The cool rains driven by early September storms have come to the Midwest. The dry grasses of August don’t know what to do with all this sudden moisture. Our drought is perhaps broken, but the browns will perhaps persist all the way through fall.
As Jeff Lynne of ELO once wrote in a song titled It’s Over,
Summer came and passed away…hardly seemed to last a day, but it’s over…
That image symbolizes a lost love relationship. But it works both ways. Perhaps we all feel that way as summer fades and we think back on how well we used the warmth and sunshine.
I vow every year to immerse all senses in the glories of summer. But an anxious mind always finds things to think about beyond the green grass and butterflies. It’s a lifelong struggle to live in the moment.
Still, we did have some great runs in the heat. There is nothing like summer sweat to make you realize you’re alive.
But this summer was odd with it isolation and change. During this Covid crisis and working from home, I only wore a pair of long pants twice between the end of June and the start of September. Surely that is a record of some sorts for me, but what does it matter? I guess it means that in some respects, summer warmth was not wasted.
I do recall that a high school coach once said that if you can make yourself train even through July, the dividends come fall are great. In those days, I barely made good on that promise. But these days, summer represents some of the largest volume of training all year. Funny how things change.
Our cycling trips were not as long as some summers before, and I didn’t manage to do any group rides at all. My longest ride was 73 miles in just over four hours. That’s nearly 18mph, a rate that I’d have been proud to ride even ten years ago when I first got serious on the bike. I was thinking about going all the way to a Century, but something in me said “You know what? 73 miles is still a long way.”
Swim suits me
Then there was open water swimming. We traveled to Crystal Lake and slipped into the water for early morning swims even though that activity was technically banned. Local residents looked the other way as triathletes used a tiny local park for access.
One morning while plying along in my Roka swim shorts I looked up to see a fisherman sitting in his small boat. “How goes the bite?” I asked during a pause in swimming with my head poking up out of the water. “Pretty good,” he replied. From that perspective, it was the first time I ever felt like a true fish.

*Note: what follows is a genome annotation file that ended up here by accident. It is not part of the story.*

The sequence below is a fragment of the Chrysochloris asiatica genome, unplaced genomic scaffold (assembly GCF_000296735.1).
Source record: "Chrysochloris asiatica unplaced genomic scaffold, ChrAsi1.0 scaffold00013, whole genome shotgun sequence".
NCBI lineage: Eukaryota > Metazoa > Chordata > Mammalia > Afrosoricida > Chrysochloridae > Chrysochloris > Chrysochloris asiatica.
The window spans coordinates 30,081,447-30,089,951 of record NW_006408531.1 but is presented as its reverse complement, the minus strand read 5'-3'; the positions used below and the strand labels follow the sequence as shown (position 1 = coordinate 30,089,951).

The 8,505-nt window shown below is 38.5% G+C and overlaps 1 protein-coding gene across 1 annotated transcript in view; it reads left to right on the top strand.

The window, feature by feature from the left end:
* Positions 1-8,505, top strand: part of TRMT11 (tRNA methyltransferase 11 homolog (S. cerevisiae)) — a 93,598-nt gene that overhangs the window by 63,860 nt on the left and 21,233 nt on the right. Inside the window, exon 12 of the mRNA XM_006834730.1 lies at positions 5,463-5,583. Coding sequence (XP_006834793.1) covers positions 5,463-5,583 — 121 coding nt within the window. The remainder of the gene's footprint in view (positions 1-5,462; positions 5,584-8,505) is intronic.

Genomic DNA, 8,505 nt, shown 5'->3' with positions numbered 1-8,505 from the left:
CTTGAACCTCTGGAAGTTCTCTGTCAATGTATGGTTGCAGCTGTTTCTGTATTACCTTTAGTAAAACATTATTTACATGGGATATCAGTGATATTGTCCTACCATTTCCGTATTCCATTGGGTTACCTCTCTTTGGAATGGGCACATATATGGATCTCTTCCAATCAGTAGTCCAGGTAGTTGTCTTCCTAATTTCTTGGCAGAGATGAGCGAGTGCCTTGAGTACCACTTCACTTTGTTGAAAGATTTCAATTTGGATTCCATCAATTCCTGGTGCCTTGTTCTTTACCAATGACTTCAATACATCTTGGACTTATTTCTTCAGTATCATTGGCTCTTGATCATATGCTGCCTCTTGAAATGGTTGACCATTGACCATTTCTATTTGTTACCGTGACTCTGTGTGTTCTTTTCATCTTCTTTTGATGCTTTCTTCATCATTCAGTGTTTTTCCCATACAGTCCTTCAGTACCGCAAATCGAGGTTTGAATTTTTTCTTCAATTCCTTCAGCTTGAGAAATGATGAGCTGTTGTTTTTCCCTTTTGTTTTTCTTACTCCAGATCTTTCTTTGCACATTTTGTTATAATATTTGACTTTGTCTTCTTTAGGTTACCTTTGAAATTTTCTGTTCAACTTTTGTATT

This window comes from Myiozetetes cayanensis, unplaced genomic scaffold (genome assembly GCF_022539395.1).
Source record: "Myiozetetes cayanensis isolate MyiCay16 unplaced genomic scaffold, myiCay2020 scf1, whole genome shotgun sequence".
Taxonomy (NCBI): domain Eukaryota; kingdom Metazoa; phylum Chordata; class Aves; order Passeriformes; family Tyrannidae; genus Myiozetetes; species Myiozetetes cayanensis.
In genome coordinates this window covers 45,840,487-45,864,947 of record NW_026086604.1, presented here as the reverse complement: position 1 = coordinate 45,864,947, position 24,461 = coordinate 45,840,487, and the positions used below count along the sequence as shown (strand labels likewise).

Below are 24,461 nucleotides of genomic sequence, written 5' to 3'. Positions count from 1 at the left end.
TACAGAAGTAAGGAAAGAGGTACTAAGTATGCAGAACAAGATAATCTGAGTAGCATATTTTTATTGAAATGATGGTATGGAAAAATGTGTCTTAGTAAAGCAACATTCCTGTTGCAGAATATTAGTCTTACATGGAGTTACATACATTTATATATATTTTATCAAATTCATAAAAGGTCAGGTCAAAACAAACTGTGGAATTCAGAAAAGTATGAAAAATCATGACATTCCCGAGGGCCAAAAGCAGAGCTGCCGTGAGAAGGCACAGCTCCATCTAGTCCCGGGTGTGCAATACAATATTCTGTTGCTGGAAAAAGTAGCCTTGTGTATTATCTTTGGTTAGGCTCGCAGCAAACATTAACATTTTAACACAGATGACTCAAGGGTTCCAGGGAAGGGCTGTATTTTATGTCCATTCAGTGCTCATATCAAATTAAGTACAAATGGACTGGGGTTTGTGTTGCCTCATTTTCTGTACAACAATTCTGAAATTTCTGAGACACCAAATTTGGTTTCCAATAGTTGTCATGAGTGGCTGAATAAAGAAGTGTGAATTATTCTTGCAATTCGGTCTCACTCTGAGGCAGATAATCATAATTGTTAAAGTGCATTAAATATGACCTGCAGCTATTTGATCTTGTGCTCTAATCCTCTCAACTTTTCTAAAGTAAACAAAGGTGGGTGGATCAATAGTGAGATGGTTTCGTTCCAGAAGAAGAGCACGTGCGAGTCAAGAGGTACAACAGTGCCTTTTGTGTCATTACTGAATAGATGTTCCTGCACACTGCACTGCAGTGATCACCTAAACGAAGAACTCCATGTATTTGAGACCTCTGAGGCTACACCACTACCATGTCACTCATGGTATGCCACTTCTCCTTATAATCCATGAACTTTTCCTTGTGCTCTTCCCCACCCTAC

We also swam out in Arizona in early spring, and again down in Florida this past month. Both pools were so warm that our bodies radiated heat upon standing up out of the water. Such are the extremes of the sport we call swimming.
We’ll swim open water one more time this weekend in an off-the-record triathlon in Madison. One more chance to act like a fish before the water cools for good with autumn’s onset.
Signs of fall
Already there are cottonwood and poplar leaves littering the lawns. There is other detritus as well.
Last night I had to go out and search for my phone in a wet field after losing it while running around and playing rough with our dog Lucy. I went to bed that night without realizing the phone was missing. The next morning we searched the house madly, even sending multiple calls from my wife’s phone to see if we could hear mine vibrating.
A click on the Find My app on the laptop showed me where the phone was. I’d lost it among the grass and fallen leaves. It was covered in water and lurking among some dead sticks and dark leaves. I was grateful to find it. Thank you GPS.
Autumn closing in
There are still frogs hopping around in the grass in our lawn when I mow. They come up from the wetland to hunt for crickets in the cool shade behind the cedars. Soon they’ll retreat to the wetland when the nights get so cold they have no choice. Their amphibian instincts will send them down into the mud for a long winter’s nap. Hibernation. On some days, I might prefer to join them.
As for me and my kind, we’re typically enervated by the onset of cooler days. Our runs feel easier when the humidity isn’t 85% and the sun doesn’t bake us into submission.
When September arrives, all those years of fall racing spin through my mind. The cross country meets in high school and college. The autumn road races through my early 20s. Getting so fit that you could hardly contain the urge to run. Sometimes I’d run three times a day. Yes, I do love autumn.
These days, those instincts may be tempered a bit by age and metabolism, but they’re still there. The crunch of fall leaves on the trails still beckon. The turn of a hawk on the autumn breeze catches the eye. The call of ducks in the marsh seems to come from some deep place in our conscience. Come November, a spin of sandhill cranes in the sky signals that fall is over as well. It’s happens with a purpose. It is ours to take it in.
Summer’s over. Do you love autumn?